Edited to add: All of these are 40 or more miles away in lousy traffic...sigh... We don't really want to have to drive that far, but understand that we might have to...
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Old 07-06-2021, 08:45 PM   #11
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Ok... you have a few questions in there.

Roth is retirement funds - a form of IRA.

Traditional IRAs, 401ks, and 403bs you put money in 'pre-tax' and have to pay taxes on the money when you withdraw it.

Roths are retirement accounts that are post-tax... in other words you've already paid taxes on it.

Like traditional (pretax) retirement accounts - you can't just pull money out of savings or checking to invest in a Roth. It has to come from earnings - which you don't have since you are retired... OR from a Roth conversion. The Roth conversion is a trustee to trustee roll over that requires taxes to be paid on it. You pull money from your IRA or 403b, and put it in the Roth.

As far as having the same chance to grow income... It can be invested in funds, stocks, etc... same as an IRA/403b... But since it will be outside your 403b plan - you'll need to figure out what to invest it in. The investment options are likely to be different than your 403b plan.

I'm not 100% sure on 403b differences in ROTH conversion - I know they are 'like' 401ks... but there may be a nuance I am missing. At least one link I just googled suggested that not all 403bs can be converted /rolled to a Roth. So where you have your 403b, and the plan documents associated with it, are relevant data points.

You should start a list of questions for the fee based advisor. And do some research on your own, so you are prepared when you see him/her .
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Old 07-06-2021, 09:05 PM   #12
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Ok... you have a few questions in there.

Roth is retirement funds - a form of IRA.

Traditional IRAs, 401ks, and 403bs you put money in 'pre-tax' and have to pay taxes on the money when you withdraw it.

Roths are retirement accounts that are post-tax... in other words you've already paid taxes on it.

Like traditional (pretax) retirement accounts - you can't just pull money out of savings or checking to invest in a Roth. It has to come from earnings - which you don't have since you are retired... OR from a Roth conversion. The Roth conversion is a trustee to trustee roll over that requires taxes to be paid on it. You pull money from your IRA or 403b, and put it in the Roth.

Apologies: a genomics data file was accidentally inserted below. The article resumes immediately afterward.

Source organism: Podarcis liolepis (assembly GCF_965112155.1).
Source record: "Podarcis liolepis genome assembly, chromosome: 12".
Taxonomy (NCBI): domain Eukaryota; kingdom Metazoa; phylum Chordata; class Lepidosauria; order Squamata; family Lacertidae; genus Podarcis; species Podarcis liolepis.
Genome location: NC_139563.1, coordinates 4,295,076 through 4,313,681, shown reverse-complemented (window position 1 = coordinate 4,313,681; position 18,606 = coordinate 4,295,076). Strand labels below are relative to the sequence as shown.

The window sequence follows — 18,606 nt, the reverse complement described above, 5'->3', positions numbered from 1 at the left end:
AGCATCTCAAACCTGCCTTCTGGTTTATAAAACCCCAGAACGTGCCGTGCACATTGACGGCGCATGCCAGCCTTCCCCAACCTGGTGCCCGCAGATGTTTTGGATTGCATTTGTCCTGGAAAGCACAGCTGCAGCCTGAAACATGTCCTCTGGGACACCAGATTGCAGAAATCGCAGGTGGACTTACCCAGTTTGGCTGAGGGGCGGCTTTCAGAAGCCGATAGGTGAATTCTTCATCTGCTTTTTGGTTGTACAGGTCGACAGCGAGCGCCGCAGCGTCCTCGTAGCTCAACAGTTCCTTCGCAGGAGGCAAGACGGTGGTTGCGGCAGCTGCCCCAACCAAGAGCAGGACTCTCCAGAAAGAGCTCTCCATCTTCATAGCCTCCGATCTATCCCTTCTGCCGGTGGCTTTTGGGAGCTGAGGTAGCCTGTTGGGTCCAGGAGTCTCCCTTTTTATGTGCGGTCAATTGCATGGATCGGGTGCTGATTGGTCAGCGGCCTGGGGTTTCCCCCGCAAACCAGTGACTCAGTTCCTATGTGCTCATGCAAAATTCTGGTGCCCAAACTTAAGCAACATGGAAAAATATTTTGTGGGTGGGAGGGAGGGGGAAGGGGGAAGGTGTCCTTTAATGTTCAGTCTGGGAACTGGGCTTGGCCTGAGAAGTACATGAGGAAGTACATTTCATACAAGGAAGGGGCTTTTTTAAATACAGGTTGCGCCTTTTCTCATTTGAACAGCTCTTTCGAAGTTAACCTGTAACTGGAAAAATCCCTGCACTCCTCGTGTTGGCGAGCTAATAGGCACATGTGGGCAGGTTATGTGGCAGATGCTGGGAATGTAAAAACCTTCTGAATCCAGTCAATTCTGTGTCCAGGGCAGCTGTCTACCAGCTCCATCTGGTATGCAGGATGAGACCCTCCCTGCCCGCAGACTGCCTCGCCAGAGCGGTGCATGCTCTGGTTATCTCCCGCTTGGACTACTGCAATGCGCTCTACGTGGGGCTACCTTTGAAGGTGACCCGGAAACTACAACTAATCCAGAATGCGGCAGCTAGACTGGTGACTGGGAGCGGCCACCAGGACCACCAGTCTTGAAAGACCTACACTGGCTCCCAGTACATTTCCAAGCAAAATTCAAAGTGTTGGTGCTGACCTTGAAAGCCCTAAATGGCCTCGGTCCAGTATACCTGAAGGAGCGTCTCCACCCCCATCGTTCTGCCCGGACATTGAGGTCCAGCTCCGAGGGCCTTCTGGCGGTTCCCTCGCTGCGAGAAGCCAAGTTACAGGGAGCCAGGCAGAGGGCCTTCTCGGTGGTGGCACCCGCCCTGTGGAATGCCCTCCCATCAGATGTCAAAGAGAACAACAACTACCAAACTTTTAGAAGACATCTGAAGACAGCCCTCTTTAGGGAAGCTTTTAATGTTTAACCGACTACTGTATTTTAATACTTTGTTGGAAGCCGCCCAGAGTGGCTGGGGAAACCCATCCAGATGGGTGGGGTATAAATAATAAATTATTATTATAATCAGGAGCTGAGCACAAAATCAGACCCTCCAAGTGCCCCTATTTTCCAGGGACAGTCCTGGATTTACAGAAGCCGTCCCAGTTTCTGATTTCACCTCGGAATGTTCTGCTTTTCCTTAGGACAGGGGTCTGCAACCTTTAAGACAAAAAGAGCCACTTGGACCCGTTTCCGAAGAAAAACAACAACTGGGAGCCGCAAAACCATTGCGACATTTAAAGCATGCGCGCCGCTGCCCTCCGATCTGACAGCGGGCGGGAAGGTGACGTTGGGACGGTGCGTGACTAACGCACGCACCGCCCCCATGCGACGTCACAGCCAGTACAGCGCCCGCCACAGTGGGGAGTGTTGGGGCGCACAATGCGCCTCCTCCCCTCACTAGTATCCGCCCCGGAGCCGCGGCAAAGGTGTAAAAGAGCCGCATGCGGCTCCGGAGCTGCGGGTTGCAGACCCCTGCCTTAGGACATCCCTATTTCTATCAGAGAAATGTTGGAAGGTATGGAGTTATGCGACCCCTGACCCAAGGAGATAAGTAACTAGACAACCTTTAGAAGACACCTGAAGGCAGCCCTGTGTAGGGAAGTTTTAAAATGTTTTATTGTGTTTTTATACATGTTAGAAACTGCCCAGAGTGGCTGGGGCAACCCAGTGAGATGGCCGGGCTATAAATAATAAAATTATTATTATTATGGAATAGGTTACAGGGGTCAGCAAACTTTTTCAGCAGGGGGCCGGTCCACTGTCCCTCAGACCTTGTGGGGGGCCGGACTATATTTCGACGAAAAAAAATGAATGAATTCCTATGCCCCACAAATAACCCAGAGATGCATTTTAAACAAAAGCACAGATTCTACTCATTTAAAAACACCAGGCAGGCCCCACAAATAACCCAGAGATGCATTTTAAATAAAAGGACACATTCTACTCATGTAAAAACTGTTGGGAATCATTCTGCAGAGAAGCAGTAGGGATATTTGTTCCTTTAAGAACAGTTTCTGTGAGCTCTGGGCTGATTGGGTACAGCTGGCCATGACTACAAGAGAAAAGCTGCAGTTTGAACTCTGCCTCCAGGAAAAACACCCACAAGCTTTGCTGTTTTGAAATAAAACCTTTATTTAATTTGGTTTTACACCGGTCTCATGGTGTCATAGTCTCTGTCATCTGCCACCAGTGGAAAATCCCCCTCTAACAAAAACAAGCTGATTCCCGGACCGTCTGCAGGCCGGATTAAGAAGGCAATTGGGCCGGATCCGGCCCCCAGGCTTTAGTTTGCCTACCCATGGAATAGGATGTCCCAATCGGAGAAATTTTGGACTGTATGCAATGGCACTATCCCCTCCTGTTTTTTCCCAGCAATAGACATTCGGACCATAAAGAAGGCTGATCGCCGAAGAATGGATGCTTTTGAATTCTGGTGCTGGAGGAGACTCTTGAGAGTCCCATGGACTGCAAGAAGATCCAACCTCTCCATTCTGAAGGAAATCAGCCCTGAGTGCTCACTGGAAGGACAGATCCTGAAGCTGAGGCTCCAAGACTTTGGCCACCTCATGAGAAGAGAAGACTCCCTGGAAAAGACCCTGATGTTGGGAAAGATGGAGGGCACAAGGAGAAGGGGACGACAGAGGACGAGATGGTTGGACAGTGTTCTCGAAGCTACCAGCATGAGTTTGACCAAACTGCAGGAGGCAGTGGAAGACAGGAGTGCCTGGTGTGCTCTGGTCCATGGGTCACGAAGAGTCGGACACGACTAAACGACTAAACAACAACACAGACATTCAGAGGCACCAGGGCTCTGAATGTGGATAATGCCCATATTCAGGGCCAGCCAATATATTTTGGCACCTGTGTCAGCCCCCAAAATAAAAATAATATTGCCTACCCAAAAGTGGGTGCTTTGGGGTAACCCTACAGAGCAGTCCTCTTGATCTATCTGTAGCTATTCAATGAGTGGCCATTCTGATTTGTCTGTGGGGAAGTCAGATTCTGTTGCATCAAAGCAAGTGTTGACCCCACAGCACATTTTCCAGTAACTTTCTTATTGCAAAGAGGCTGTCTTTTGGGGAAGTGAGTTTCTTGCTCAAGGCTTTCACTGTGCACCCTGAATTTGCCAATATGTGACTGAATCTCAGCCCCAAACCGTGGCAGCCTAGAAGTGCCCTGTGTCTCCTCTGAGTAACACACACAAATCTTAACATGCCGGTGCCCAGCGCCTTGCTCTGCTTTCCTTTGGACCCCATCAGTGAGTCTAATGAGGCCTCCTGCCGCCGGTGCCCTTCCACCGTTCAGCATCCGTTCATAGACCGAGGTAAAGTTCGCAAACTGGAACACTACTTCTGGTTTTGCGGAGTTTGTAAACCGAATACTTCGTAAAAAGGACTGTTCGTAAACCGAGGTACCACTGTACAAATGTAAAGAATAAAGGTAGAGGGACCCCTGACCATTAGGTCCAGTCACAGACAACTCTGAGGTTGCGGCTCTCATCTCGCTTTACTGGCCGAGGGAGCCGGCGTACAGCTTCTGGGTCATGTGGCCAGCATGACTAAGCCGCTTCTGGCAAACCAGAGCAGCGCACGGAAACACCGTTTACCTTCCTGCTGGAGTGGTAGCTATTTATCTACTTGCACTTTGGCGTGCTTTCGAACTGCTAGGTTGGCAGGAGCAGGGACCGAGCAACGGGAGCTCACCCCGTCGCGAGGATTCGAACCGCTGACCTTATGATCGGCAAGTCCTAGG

As far as having the same chance to grow income... It can be invested in funds, stocks, etc... same as an IRA/403b... But since it will be outside your 403b plan - you'll need to figure out what to invest it in. The investment options are likely to be different than your 403b plan.

I'm not 100% sure on 403b differences in ROTH conversion - I know they are 'like' 401ks... but there may be a nuance I am missing. At least one link I just googled suggested that not all 403bs can be converted /rolled to a Roth. So where you have your 403b, and the plan documents associated with it, are relevant data points.

You should start a list of questions for the fee based advisor. And do some research on your own, so you are prepared when you see him/her .
Ohmygosh! I am so grateful for your time and effort in putting all this information to paper (er, computer screen! ) for us!

Our 403bs are in Vanguard. Mine is in the "VANGUARD INSTL TARGET RET 2020 FUND." (not sure about DH's, I have to go look that up!) I have no idea if they can be converted.

You are so right - I have a lot of homework to do. But you and the rest of these kind people here are giving me a lot of direction - I have to know what questions to ask in order to get answers

I've never been concerned about this. I was satisfied with the Vanguard 403b and our income sources - satisfied with the way things are, thinking that we set it up as best we could with the information we had at the time. And also thinking that now that we are retired we can't do much of anything about it. But hubby - for the first time!! - now is interested/concerned, and his questions are making me question my opinion. I want to try to get answers to his questions and either reassure him that we are doing what we should, or find a way to do better.

(Note: I've tried to get him interested in retirement financial concerns for years (I've been reading this forum for at least 8 years and been asking questions since 2017!) but with no success. This current interest is a good thing.)
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Old 07-06-2021, 09:09 PM   #13